However, this expense does not only apply to all-in-one systems, even regular standalone monitors are expensive to replace or upgrade. One of the reasons for the high cost is that a monitor is more than just a display panel. In fact, most existing monitors have complex circuitry included as internal components (e.g., power supply, scaler board, interface board, etc.) and built into the housing. Therefore, if a user or company wants to upgrade to a larger screen size or a higher resolution, they are forced to discard the entire monitor including the internal operating components discussed herein.
Although these internal components may have little effect on the size and resolution, they are still part of the monitor system and thus get discarded with the rest of the monitor. This is because, generally, these components are monitor specific, (i.e., they cannot be re-used to make a new larger screen function properly). Although not as costly, typically the stand is also replaced when a monitor is discarded. Thus, a large number of functioning parts are duplicated with the purchase of a new monitor. This in turn creates waste when the old monitors are disposed of, which have working components, as the components are discarded along with their display screen.
Although this can be a costly endeavor for a typical consumer, when a business upgrades their existing display devices (e.g., monitors) there are hidden costs in addition to the capital expense (e.g., purchasing the monitors). For example, typically, the information technology (IT) group will have to be brought in to complete the upgrade (e.g., connecting cables, un-boxing monitors, etc.), which costs time in labor. Although monitor replacement is not complex, it can be time consuming, especially when multiple cables must be disconnected, re-routed, and reconnected.
Additionally, display monitors typically come with a stand that requires a lot of packaging and assembly, which can increase storage costs, transport costs, labor costs and even waste removal costs. Finally, an additional unforeseen cost may be the downtime related to each user during the upgrade process. For example, if IT takes 10-20 minutes per station for the full installation, that can result in a large number of lost man hours for the staff involved in the upgrade.
Thus, a solution is needed that can decrease the overall costs (e.g., capital expense and operating expense) related to replacement or upgrade of a business' display devices. Therefore, one embodiment has interchangeable screens, in other words, in the all-in-one scenario, the computer and display panel can be fully disconnected, so if either fail, the entire product is not rendered useless. This allows a user to simply replace the display panel if needed (e.g., the display panel needs to be changed or replaced) or if the computer fails, a user may remove the remaining working display panel and connect it to a replacement computer portion. Thus, an embodiment allows customers to upgrade individual parts of the system, even the monitor of an all-in-one system which was not previously possible.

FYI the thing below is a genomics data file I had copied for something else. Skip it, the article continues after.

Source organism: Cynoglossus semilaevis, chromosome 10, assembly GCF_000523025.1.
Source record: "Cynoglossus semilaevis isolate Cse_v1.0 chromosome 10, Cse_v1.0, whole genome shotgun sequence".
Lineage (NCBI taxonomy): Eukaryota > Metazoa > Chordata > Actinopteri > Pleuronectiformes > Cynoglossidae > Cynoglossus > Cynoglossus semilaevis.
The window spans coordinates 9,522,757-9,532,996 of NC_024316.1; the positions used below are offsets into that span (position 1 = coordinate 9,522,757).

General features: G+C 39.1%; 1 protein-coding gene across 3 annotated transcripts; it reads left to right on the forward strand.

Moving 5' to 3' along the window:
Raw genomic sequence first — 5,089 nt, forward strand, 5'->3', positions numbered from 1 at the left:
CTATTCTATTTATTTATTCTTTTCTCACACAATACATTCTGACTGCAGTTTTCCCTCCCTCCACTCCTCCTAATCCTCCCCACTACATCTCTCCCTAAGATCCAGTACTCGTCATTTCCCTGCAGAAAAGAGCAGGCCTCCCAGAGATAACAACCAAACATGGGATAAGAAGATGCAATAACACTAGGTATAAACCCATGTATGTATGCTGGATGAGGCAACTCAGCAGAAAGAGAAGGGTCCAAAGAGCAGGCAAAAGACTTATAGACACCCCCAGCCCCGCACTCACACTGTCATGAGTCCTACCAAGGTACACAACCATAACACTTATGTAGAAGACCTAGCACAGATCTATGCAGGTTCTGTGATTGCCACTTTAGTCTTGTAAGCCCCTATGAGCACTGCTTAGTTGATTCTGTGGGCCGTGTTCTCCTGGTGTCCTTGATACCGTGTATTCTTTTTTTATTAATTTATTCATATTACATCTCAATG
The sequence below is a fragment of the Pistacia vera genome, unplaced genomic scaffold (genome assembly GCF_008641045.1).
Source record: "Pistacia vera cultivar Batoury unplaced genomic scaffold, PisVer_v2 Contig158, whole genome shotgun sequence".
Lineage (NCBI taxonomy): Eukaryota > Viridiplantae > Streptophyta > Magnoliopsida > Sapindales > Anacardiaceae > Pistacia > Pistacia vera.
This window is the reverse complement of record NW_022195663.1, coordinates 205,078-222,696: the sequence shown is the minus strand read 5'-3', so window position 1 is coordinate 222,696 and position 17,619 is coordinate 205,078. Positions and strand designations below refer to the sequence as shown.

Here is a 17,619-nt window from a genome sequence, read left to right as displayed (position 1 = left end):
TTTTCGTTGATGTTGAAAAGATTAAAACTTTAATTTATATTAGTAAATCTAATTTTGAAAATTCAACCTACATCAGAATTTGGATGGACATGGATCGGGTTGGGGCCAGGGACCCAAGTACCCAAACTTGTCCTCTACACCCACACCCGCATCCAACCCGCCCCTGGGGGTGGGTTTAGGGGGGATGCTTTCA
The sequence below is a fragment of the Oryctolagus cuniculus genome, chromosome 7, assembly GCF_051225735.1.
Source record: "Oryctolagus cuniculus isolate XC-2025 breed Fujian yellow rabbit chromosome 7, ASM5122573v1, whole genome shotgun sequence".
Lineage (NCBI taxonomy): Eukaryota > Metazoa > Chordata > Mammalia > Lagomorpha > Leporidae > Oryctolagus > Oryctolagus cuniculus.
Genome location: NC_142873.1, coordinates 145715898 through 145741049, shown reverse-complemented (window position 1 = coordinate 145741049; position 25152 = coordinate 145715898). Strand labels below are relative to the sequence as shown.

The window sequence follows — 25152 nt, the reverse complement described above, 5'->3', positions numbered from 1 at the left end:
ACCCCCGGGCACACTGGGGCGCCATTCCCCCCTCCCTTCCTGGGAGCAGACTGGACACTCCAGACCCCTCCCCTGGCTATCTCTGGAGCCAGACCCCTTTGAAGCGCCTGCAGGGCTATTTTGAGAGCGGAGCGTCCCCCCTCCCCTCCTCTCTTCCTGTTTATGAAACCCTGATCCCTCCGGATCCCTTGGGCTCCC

In addition to an all-in-one computer, typical computers (e.g., towers, stand alone computers) include a separate display monitor apart from the computer itself. Often the computer is set on the floor or in a remote location, so access to ports may be limited. Alternatively, the computer may be placed somewhere on a user's desk, which can take up a large amount of valuable table top space. Generally, cables connect the computer and display together, further cluttering the desk and workspace.
This technical issue presents a problem for a user in that it is costly to replace existing monitors and even when working, they can be cumbersome to deal with. An embodiment thus provides a much more convenient system based on a modular design. In one embodiment, a docking module/apparatus is connected to a computer, which allows for a display screen to be attached easily and without the cost of the additional electrical components (e.g., power supply, scaler board, interface board, etc.) of a regular monitor. In one embodiment, the docking module takes the form of a display stand or typical monitor stand.
The interchangeable display screen is possible because an embodiment eliminates an interface board. Typically, an interface board, which contains various ports and connections (e.g., power, video, etc.), is contained within a monitor device. In addition, an embodiment may also remove the power supply board and scaler board. A scaler board is generally a size-specific printed circuit boards (PCBs) from the display panel housing used to scale a rendered image to an appropriate display size for a specific device.
However, instead of including each of these devices within the monitor itself, an embodiment removes them and places them in a housing (e.g., a dock, all-in-one PC, etc.). This is possible because, an embodiment utilizes a single scaler PCB that has the ability to work with multiple display panels of various sizes. Similarly, the interface board is also universal in that it accepts a large range of connection types and transmits a large range of data formats. Each of the various display panels may be inserted into the universal dock (e.g., monitor stand, all-in-one PC, etc.). This allows an embodiment to utilize lighter, thinner, and less expensive display panel modules instead of full functioning monitors.
Thus, an embodiment allows for a technological improvement to the computing experience, namely, the ability to change screen sizes gives a customer the flexibility to swap displays between systems or have various sized screens available for use with the same computer system. As stated herein, this grants a large benefit to the user of all-in-one systems while still allowing a whole computer system to exist in one neat tidy package. This is because, the computer may be built right into the back of the display connector (e.g., monitor stand, universal dock, etc.), which can then easily connect to a display panel or multiple display panels of various sizes.